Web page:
We Had No Idea This Many Kids Have Died Playing High School Football This Year

Cam’ron Matthews, a 16-year-old from East Texas, collapsed on the sidelines Friday.

Cam'ron Matthews with sister PaigeMatthews family

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Cam’ron Matthews felt woozy. That’s what he told his football teammates in a huddle Friday night, shortly before the 16-year-old junior collapsed on the sidelines at Alto High School in East Texas. A day later, he died at a nearby hospital.

Since the start of the high school football season, five high school football players have died following on-field injuries, matching both last year’s total and the average number of football-related deaths since the late 1990s, according to the National Center for Catastrophic Sport Injury Research at the University of North Carolina-Chapel Hill. 

Between 2005 and 2014, another 92 high school football players died indirectly from the sport, with causes ranging from heart-related issues to heat stroke and water intoxication. On October 5, for example, Roddrick “Rod” Williams, an offensive lineman at Burke County High School in Georgia, died two weeks after he collapsed during practice. Burke County Coroner Susan Salemi told WSB-TV that his death was due to a heart condition.

Amid lingering unease over the long-term effects of concussions, some schools have considered getting rid of football altogether. A string of serious injuries at one Missouri high school—paired with diminished participation—led the school board to eventually shut down the football program in June.

While the number of football-related deaths are far lower today than they were at their high point in 1968, when 26 high school players died, the fatality rate among high school players has remained steady most years since the late ’90s, when 0.40 per 100,000 high school football players died from on-field injuries. In 2013, when eight players died directly from on-field injuries, that rate spiked to 0.73 per 100,000, before it dipped last year slightly to 0.45 per 100,000. Notably, only 37 percent of public high schools had access to a full-time athletic trainer, according to a recent study in the Journal of Athletic Training. (Historically, compared to other high school sports, football has accounted for a large majority of catastrophic injuries.)

Besides Cam’ron Matthews, here’s a look at the other four high schoolers who died playing football this year:

Franklin Park Patriot Football/Facebook

Name: Tyrell Cameron
Year: Sophomore
Position: Middle linebacker
School: Franklin Parish High School
Location: Winnsboro, Louisiana

On September 4, in the fourth quarter of a game against Sterlington High School, Cameron reportedly broke his neck during a punt return. (The cause of death is still under investigation.) He died shortly after he was transported to the hospital.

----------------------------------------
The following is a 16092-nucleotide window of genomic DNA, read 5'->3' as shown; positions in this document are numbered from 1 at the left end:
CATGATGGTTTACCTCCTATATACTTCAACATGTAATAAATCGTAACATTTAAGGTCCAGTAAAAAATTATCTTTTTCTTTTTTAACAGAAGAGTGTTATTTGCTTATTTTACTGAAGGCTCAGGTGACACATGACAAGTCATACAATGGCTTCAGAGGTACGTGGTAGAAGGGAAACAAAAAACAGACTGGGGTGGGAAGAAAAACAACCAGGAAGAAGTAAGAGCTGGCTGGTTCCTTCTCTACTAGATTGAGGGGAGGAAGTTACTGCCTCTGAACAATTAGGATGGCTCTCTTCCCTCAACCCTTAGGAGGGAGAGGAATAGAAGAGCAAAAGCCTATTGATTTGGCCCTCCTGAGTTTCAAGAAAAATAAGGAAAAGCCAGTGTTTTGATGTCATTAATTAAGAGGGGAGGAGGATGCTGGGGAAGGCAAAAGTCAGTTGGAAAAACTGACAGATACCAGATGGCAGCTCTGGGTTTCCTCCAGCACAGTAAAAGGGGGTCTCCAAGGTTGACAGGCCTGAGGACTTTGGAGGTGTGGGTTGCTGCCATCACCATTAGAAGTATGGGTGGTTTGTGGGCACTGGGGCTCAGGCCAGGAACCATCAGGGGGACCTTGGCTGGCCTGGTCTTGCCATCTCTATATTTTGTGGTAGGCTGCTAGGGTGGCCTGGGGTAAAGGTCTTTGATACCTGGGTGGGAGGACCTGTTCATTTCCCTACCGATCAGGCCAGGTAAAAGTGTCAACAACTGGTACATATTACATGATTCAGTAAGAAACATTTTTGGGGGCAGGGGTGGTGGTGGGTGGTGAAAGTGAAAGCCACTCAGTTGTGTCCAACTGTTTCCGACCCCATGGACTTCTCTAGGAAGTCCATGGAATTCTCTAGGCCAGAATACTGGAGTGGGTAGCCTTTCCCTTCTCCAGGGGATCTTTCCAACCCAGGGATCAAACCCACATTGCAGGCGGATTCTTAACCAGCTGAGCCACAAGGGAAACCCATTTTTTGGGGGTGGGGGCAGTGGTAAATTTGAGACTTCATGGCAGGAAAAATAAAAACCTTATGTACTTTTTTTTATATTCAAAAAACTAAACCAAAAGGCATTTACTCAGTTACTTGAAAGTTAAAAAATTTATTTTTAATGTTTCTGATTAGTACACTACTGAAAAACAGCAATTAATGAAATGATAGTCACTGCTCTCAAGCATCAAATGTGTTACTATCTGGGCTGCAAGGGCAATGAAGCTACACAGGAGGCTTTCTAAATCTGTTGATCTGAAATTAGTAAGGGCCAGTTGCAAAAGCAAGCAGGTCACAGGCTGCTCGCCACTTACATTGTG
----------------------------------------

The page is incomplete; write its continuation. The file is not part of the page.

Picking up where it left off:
WCS High School Football/Facebook

Name: Ben Hamm
Year: Junior
Position: Linebacker
School: Wesleyan Christian School
Location: Bartlesville, Oklahoma

During the fourth quarter in a home game against Woodland High School, Hamm lunged for a routine tackle on a kickoff return. “It wasn’t an unusual hit, wasn’t a bigger hit than anything else,” the school’s superintendent Rocky Clark told the Tulsa World. “In fact, there wasn’t much that stood out about it.” He suffered a head injury and was transported to the hospital, where he underwent surgery. About a week later, Hamm’s condition worsened from “a lack of oxygen in his blood,” according to a statement from Hamm’s father.  

Lauren Case/YouTube

Name: Evan Murray
Year: Senior
Position: Quarterback
School: Warren Hills Regional High School
Location: Warren County, New Jersey

Murray took a hit in the backfield during the second quarter of a game against Summit High School. His teammate Bailey Lieberman told NJ.com that Murray was hit in the stomach by an opponent before he walked off the field to the sidelines. But around halftime, Murray collapsed on the sideline and was taken to Morristown Medical Center, where he died from internal bleeding caused by a lacerated spleen, according to the Morris County Medical Examiner’s Office. The examiner’s office ruled the death accidental and found Murray had an abnormally large spleen.  

Highline School District/GoFundMe

Name: Kenney Bui
Year: Senior
Position: Wide receiver, defensive back
School: Evergreen High School
Location: Burien, Washington

Bui was taken to the hospital for “undisclosed injuries” during the fourth quarter of a game against Highline High School on October 2 and died three days later. An autopsy found that Bui, who had suffered a concussion long before the game but was cleared by doctors, had died of blunt-force trauma to the head. He became one of two football players to suffer serious injuries in the Seattle area that Friday night, one week after 17-year-old Ramon Angel-Oros collapsed during a game and had surgery to relieve swelling in his brain.


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